What The Salesperson Saw (or Didn’t) – A Question about Sales Calls


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Most people do the same things every day and perhaps you notice some of them. For instance, I see the same joggers on the same roads at the same time every morning. I notice when I don’t see them. I see the same trucks, construction crews, police details and I notice when I don’t see them. I see the same billboards and notice when they change. I know where the potholes are and know to avoid them. I know where the traffic will back-up and seek alternate routes. I also take note when this doesn’t happen. Without thinking about these things at all, I know exactly what to expect, recognize when those expectations are not met, and do something different when required.

If your salespeople have been:

  • selling for at least several years;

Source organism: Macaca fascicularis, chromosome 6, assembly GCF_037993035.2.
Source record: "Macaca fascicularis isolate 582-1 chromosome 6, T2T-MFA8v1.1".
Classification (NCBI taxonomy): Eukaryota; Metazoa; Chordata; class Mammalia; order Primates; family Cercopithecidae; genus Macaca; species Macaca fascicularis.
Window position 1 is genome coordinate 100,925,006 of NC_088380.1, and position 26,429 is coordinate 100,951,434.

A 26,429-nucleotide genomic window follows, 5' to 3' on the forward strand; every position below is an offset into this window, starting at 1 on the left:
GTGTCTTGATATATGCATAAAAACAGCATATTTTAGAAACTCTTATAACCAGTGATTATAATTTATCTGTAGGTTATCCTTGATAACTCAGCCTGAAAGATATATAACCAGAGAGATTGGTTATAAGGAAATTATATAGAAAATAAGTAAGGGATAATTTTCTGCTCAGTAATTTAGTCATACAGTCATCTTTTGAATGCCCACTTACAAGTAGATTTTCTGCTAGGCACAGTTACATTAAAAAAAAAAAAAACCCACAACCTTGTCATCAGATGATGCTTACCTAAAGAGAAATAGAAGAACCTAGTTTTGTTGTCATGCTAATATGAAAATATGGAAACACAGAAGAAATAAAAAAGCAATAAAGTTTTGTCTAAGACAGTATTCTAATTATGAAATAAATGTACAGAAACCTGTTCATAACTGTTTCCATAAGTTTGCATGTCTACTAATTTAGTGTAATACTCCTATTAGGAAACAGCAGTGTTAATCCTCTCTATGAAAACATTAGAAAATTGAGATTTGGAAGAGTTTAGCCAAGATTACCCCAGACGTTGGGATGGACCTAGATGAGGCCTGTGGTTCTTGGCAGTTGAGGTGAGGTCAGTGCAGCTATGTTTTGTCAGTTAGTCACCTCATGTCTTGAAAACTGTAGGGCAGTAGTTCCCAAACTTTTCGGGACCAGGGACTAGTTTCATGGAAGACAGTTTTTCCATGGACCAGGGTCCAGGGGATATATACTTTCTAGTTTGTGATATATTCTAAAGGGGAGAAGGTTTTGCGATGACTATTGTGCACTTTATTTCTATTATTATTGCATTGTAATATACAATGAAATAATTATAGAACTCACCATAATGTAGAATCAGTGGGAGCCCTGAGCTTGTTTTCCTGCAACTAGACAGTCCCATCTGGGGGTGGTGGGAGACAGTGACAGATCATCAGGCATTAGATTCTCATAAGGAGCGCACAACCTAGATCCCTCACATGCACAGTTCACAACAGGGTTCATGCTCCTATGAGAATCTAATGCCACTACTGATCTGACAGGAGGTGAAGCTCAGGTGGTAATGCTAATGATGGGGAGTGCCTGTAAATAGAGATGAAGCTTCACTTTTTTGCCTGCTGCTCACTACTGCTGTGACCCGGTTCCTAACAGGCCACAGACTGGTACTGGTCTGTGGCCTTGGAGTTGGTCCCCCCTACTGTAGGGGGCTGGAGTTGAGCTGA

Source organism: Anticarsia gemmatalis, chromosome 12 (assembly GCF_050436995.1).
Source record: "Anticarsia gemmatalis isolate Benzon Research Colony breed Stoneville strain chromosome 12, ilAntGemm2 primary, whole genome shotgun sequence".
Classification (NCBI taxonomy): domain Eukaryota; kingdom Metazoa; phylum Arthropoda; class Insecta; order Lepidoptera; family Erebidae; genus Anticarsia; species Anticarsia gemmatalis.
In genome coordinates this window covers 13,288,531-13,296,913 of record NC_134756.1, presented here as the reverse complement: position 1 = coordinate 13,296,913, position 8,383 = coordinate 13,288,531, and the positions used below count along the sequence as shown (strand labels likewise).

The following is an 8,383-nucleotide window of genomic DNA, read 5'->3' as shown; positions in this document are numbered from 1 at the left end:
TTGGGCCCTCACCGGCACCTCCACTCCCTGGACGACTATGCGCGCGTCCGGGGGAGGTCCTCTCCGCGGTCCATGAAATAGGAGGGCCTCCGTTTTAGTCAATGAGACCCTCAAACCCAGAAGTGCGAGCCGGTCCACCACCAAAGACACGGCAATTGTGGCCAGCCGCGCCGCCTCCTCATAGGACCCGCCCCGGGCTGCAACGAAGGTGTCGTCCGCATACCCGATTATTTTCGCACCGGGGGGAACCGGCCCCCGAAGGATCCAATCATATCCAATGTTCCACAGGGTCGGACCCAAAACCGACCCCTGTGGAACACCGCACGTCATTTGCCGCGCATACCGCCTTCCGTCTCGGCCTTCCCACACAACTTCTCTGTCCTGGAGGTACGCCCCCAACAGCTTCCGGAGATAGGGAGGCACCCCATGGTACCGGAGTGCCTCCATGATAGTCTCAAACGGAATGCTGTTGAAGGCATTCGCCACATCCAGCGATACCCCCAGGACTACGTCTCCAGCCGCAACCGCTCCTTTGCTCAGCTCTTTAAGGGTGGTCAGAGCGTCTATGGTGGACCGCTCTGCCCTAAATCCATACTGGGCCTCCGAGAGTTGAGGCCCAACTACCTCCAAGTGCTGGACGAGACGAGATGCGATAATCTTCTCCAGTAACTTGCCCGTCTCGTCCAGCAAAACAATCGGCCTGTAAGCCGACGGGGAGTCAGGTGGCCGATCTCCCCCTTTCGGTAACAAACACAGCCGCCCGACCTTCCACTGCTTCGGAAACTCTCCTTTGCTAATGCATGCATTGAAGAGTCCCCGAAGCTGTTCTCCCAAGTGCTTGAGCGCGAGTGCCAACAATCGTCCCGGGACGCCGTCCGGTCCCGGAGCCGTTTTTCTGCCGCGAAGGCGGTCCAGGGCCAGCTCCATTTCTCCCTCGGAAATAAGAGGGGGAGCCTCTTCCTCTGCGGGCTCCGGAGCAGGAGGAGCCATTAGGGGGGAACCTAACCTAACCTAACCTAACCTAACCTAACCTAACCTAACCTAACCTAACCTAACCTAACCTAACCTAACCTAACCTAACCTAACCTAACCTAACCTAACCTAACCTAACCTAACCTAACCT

• following a formal, structured, optimized sales process;
  • committed to honing their craft (studying, reading, training, practicing, improving);
  • receiving effective consistent coaching from you or a sales manager…

…then they should recognize the sales call equivalents of joggers, police details, construction sites, traffic back-ups, and billboards. They should also recognize when the expected doesn’t happen and have alternate routes to follow. Unfortunately, most salespeople don’t pay enough attention to what is actually transpiring during their calls, don’t notice when things vary to the point that their prospect does not sound ideal, and don’t have effective strategies and tactics to employ as their alternate routes.

It’s one thing to have eyes, but our salespeople need to use them too. Typically, their mouth is moving so fast and so often, and the sound of their own voice is so compelling (to them), that their eyes are neutralized. This is similar to what happens on a long drive when you suddenly realize you drove 10 miles past your exit and had no idea how you got that far without noticing.

What do your salespeople miss on their sales calls?

Republished with author's permission from original post.


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